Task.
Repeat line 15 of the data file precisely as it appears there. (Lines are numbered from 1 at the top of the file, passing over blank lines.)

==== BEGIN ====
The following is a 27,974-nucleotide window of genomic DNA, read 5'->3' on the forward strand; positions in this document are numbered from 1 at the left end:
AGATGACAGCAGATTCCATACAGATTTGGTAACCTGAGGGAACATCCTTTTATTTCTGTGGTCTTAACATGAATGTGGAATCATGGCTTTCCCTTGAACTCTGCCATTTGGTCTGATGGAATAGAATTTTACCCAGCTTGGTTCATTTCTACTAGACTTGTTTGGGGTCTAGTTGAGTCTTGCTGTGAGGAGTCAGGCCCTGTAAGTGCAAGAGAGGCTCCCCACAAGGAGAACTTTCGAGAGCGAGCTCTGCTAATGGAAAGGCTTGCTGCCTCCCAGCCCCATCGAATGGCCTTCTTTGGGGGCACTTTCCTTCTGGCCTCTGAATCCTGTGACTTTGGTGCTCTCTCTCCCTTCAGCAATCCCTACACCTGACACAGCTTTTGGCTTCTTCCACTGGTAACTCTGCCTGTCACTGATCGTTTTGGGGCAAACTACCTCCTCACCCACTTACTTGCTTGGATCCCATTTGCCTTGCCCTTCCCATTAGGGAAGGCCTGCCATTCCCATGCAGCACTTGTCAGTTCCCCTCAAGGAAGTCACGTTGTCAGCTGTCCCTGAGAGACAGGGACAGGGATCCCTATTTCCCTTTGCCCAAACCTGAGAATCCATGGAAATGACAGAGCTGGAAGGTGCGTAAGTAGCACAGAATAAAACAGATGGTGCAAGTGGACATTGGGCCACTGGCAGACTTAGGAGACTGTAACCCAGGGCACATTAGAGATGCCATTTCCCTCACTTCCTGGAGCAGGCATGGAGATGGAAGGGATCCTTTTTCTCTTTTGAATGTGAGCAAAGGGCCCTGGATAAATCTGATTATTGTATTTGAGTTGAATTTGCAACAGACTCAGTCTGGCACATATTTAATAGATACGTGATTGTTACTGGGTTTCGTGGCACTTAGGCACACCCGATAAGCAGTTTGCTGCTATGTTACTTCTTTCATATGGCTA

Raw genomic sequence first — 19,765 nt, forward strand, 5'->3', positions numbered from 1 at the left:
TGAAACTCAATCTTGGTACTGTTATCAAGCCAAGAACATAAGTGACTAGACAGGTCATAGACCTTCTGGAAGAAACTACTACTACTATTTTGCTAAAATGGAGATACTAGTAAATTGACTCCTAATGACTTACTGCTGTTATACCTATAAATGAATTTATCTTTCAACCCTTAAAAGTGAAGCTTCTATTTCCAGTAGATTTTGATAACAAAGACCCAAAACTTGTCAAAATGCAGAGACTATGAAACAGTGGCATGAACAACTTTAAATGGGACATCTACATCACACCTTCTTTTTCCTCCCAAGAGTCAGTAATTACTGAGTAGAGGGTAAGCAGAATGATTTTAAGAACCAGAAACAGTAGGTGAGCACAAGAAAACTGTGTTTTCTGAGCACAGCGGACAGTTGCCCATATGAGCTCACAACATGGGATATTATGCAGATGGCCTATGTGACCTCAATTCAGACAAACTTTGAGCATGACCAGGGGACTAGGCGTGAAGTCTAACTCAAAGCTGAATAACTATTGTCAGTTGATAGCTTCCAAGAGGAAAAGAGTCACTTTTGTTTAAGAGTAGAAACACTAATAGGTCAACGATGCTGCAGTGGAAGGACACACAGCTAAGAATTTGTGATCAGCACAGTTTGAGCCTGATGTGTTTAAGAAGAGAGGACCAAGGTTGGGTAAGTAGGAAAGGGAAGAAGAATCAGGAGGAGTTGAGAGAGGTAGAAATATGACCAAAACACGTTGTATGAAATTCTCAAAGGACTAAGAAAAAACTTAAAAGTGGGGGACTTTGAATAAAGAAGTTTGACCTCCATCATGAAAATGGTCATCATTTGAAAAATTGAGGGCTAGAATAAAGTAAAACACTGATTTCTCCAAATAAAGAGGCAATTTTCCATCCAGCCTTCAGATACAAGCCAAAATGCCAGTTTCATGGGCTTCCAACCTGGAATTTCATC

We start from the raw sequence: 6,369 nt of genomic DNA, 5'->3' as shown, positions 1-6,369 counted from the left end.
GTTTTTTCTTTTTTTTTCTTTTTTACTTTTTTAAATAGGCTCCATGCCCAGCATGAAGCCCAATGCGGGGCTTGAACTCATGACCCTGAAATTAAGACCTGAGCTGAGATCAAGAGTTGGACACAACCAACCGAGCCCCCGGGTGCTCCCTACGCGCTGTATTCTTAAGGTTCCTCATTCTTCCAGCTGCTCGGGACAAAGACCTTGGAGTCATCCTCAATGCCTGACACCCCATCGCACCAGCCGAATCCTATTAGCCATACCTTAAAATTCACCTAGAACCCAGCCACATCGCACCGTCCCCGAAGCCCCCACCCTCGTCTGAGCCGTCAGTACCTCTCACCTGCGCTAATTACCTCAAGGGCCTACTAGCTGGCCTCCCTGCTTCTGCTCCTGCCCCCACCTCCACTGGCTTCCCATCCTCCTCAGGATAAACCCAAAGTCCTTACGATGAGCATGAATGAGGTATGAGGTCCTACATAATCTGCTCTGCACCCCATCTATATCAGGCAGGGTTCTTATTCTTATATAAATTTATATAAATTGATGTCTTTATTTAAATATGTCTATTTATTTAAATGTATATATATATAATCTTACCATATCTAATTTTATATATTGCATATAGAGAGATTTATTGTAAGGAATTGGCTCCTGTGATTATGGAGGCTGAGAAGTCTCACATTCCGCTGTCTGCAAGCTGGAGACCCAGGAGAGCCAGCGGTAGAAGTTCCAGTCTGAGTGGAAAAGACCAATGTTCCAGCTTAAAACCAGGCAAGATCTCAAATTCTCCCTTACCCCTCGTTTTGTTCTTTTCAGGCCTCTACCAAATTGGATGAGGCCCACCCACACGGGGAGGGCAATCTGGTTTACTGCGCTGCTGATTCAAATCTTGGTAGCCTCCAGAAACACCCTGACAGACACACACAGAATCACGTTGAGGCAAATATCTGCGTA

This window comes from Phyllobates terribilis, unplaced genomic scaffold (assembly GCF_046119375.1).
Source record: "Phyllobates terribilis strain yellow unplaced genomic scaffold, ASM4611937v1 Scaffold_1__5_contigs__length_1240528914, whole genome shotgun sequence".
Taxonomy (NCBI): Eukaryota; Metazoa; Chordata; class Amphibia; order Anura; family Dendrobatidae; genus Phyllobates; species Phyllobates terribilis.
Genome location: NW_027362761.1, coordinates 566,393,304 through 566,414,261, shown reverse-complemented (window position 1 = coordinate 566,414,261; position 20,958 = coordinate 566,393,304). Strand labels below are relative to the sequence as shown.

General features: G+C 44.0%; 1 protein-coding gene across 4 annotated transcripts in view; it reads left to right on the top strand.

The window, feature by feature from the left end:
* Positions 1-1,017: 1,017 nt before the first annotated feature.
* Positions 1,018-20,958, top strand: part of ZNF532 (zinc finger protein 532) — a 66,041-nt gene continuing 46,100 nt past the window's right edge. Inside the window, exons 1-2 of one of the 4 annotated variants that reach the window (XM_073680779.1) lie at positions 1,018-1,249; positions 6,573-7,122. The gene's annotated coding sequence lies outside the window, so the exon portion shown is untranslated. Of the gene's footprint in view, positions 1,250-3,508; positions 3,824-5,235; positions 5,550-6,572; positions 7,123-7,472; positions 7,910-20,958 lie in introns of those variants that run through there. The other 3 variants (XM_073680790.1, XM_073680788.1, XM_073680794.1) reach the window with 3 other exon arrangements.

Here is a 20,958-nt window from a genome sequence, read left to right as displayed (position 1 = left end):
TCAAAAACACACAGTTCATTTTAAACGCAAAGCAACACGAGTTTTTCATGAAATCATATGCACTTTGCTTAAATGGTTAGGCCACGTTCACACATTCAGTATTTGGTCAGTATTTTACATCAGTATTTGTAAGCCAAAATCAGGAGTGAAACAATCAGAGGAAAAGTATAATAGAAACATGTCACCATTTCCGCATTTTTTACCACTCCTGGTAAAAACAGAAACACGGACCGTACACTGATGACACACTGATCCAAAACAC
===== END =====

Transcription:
Here is a 20,958-nt window from a genome sequence, read left to right as displayed (position 1 = left end):